Wells Fargo Merchant Services Review

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Review of: Wells Fargo

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Rating:
3.5
On September 14, 2017
Last modified:October 4, 2017

Summary:

Going straight through Wells Fargo to sign up for a merchant account does not guarantee lower rates and fees. Businesses with a large prior processing history might see that Wells Fargo has lower buy rates on interchange, but this does not apply to new businesses.

Wells Fargo Merchant Services

Wells Fargo is an acquiring bank and has many Independent Sales Organizations relationships but also advertises merchant services directly. Wells Fargo founded its’ merchant services division in 1998 and in based out of Colorado. They use First Data as their processor which means rates and fees and risk related issues can be affected by First Data’s policies. Going straight through Wells Fargo to sign up for a merchant account does not guarantee lower rates and fees. Businesses with a large prior processing history might see that Wells Fargo has lower buy rates on interchange, but this does not apply to new businesses.

Much like another large acquiring bank, Wells Fargo does not have a Better Business Bureau rating for the merchant services division. Their headquarters has about 5,400 complaints, but it’s impossible to determine exactly how many have to do with merchant services. There are however, hundreds of complaints filed on other complaints boards and reviews. The biggest complaint being a three year contract with a $500 cancellation fee. Several complaints cited that the cancelation fee was nowhere to be found on the contract nor was it discussed on the telephone. The cancelation fee is in the program guide, but the problem is the program guide is 52 pages long. Most do not read the program guide assuming all of the relevant information is in the contract itself. If a merchant service provider has a program guide it is advised to read it, no matter how long it may be. At the end of the day, you are legally bound to the continents in the program guide since you have to acknowledge that you read it when signing the contract.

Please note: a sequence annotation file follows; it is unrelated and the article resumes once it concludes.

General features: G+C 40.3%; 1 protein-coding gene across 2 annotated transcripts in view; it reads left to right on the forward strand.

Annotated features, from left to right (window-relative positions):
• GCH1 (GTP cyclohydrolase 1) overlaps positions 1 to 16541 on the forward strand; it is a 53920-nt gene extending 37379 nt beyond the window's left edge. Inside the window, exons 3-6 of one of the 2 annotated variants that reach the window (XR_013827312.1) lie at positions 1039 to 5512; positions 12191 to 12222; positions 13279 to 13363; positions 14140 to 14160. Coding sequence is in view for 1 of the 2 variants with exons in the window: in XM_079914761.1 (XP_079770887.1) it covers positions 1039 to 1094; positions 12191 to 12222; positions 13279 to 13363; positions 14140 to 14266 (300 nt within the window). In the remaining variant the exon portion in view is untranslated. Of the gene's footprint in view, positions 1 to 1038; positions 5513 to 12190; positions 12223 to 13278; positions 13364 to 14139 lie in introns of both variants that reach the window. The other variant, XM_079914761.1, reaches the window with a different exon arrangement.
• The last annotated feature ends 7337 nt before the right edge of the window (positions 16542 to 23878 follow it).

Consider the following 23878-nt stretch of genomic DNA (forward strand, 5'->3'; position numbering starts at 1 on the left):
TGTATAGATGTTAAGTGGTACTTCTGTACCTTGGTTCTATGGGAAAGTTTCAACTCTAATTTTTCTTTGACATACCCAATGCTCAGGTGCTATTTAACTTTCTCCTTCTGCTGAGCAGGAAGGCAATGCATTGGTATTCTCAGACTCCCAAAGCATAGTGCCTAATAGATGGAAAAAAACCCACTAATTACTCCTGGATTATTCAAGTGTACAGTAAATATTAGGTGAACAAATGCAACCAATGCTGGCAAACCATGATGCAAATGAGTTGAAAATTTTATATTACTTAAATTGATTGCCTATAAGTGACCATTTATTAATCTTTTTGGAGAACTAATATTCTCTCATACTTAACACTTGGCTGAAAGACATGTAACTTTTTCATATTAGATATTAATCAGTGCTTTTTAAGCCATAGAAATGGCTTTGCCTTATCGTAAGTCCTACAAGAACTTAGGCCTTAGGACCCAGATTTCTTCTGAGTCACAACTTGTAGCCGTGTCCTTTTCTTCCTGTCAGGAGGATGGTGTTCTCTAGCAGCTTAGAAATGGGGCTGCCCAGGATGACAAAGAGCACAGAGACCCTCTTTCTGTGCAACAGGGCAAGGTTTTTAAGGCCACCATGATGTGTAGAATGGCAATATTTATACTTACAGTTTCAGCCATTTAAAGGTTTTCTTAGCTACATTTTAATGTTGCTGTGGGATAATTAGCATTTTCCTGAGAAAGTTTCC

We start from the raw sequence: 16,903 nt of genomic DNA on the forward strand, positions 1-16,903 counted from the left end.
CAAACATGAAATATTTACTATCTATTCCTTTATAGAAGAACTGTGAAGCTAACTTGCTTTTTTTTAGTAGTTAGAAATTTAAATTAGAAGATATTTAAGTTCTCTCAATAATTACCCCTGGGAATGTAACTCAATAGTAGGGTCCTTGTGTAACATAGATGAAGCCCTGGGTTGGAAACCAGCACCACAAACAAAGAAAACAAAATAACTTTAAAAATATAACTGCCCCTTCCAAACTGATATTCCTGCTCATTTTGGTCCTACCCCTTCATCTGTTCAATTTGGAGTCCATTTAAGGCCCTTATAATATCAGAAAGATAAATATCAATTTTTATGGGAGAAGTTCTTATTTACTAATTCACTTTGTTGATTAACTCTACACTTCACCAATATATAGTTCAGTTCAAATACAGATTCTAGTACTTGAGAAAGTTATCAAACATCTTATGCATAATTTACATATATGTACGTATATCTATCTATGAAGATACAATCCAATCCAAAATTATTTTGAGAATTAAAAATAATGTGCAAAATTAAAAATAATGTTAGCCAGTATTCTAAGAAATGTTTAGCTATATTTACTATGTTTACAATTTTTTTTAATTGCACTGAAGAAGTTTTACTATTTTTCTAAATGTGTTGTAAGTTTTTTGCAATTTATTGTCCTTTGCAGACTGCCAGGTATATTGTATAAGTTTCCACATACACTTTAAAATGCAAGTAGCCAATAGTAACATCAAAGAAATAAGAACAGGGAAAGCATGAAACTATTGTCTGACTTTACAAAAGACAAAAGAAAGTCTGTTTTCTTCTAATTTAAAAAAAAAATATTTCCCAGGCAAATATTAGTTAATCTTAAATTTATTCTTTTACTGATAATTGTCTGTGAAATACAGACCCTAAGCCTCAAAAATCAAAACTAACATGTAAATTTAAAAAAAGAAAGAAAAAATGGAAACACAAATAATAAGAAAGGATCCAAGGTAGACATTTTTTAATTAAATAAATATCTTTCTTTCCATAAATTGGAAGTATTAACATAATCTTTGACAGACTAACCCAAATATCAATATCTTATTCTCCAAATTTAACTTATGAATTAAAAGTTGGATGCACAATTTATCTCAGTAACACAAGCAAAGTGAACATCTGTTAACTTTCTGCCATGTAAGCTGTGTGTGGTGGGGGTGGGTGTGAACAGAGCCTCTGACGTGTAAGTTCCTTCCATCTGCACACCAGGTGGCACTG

Since Wells Fargo is an acquirer, their marketing is a little different than most ISOs. Most ISOs will seek out an inside sales force and independent contractors to sell their services. While Wells Fargo does this, they also market and acquire other Independent Sales Organizations. They offer the usual means of credit card processing, e- commerce, phone orders, and retail but also market their other solutions for businesses like payroll and insurance. It also looks like they’re trying to get into the mobile payments market, with their introduction of their NFC device in 2011.

As stated above, Wells Fargo have a three year contract with $500 cancellation fee even if not specifically stated in the contract itself. It also seems like they lease their credit card terminals which is recommended to avoid with a merchant service provider because it’s more expensive in the long run. There are also ongoing complaints that Wells Fargo raises their fees while a merchant is under contract, making paying a cancelation fee or the higher rates the only two options.

   

 

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